I am not saying that the broker I invest with is a scam or will go belly up, but it may happen. It happened once and it can happen again if a broker house gets itself too close to the margin limits. This happened in 2003 when the dot com bubble blasted and many brokers were left with uncovered margin calls and had to foot the bill. It happened again in a currency market in January 2015 when the Swiss National Bank de-coupled the Swiss Franc from Euro and forex brokers found themselves insolvent.

That’s the reason for me to spread my investments among several accounts (but still keep it on a reasonable and manageable level).

Because of that, I have a trading account with some play money to trade options – I call the account as “TD account”

Then I have money invested in a 401k account where I invest into dividend/distribution paying mutual funds. I do not report this account, as there is nothing to report much. All I did in 2015 was some rebalancing to trim gains from health sector and large caps and moved them into basic materials and energy which were underperforming. I also increased my contribution into 401k by 1% along with my salary raise. So as of now I contribute 7% and my employer adds another 3%. If in 2016 I get a raise (usually in June) then I will be again raising my contributions by 1% too.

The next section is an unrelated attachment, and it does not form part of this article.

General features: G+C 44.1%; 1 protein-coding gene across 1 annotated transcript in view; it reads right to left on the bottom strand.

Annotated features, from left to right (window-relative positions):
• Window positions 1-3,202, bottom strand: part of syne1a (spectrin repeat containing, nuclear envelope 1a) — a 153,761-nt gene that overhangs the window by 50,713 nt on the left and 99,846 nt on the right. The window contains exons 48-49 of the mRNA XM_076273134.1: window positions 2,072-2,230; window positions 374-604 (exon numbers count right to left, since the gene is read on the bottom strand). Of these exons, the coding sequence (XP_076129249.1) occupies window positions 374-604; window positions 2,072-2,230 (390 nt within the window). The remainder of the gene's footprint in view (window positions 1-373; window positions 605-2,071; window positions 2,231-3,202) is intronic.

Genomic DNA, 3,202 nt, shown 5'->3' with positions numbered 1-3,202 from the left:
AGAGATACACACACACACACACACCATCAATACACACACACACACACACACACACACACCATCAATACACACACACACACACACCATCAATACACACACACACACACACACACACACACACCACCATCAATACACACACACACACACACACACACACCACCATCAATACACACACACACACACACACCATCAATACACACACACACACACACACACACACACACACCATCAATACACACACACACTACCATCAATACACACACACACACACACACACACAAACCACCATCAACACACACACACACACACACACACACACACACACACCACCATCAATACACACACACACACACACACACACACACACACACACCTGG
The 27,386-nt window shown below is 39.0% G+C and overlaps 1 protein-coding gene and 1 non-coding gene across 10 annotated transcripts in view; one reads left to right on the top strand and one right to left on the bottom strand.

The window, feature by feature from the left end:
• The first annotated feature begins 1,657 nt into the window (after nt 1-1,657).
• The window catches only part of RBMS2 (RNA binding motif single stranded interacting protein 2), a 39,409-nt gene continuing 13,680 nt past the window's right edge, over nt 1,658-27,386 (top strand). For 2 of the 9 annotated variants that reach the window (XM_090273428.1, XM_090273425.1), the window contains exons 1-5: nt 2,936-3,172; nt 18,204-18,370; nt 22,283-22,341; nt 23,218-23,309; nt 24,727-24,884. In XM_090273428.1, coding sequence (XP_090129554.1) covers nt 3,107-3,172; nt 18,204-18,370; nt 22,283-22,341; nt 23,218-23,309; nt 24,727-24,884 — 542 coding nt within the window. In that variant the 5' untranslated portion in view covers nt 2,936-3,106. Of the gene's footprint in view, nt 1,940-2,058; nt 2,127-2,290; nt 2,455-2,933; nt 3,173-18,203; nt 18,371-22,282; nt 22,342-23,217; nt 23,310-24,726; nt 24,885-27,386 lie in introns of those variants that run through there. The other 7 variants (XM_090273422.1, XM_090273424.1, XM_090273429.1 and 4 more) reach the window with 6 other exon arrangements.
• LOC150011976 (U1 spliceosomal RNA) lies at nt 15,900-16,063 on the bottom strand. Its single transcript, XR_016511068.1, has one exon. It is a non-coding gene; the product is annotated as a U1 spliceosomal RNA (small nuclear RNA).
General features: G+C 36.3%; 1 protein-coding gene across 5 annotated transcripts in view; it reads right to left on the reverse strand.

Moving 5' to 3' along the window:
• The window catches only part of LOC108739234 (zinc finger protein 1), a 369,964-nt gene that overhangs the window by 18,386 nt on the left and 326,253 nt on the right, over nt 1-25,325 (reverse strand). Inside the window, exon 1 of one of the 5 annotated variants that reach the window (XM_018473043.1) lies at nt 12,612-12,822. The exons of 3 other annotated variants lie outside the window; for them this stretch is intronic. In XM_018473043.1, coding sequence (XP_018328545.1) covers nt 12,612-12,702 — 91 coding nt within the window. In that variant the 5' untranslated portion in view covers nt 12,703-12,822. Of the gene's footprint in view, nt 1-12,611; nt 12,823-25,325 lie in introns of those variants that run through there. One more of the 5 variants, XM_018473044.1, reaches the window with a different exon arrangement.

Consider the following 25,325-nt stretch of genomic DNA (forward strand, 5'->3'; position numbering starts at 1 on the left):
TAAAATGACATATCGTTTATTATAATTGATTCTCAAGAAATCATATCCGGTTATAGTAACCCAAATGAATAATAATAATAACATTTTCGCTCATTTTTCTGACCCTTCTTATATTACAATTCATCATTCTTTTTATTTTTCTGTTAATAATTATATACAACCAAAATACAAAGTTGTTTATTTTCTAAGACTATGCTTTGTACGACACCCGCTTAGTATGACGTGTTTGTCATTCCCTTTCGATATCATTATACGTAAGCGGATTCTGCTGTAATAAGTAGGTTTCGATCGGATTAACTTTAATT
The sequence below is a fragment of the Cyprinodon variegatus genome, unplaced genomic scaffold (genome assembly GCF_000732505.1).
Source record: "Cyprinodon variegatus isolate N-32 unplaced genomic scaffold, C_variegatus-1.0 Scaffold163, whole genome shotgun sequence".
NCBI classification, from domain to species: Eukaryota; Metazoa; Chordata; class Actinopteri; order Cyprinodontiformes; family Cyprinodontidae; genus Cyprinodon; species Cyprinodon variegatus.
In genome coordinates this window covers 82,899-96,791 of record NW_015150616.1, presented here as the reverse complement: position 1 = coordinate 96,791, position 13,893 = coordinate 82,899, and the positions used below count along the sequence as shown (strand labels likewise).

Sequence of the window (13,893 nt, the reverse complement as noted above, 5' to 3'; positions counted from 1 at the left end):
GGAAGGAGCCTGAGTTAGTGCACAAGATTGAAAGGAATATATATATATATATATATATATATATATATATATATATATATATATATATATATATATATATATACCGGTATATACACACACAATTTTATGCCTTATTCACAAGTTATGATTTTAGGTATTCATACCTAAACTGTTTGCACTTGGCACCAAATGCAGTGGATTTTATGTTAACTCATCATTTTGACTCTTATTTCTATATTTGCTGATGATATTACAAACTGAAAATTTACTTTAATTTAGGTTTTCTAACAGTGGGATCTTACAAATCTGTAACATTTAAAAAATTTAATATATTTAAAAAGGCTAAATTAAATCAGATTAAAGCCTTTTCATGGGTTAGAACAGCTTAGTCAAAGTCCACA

I also have money in Scottrade account and motif investing. In both accounts I use strictly dividend growth investing and do not mix trading styles. With Motif investing I liked the idea of fractional purchases of the stocks. First you create a desired portfolio of stocks you want and then you are buying the entire portfolio and money you use are spread and spend into all stocks in the portfolio according to your desired target allocation. I loved this idea because in my regular ROTH IRA account I couldn’t afford to buy some stocks I wanted to own, for example at some point it was a Visa (V) stock. Before split, it traded for $200 or more dollars and I didn’t have enough cash to buy this stock (and I didn’t want to buy one or two shares only). Using Motif Investing was a great idea to buy all stocks at once with little money. With Motif investing I can invest the same way as you invest into mutual funds only this is your own mutual fund you create yourself.

Lastly, I have my ROTH IRA account where I use dividend investing and some options trading. This report and all reports on this blog is about this account.


 · My 2015 goals review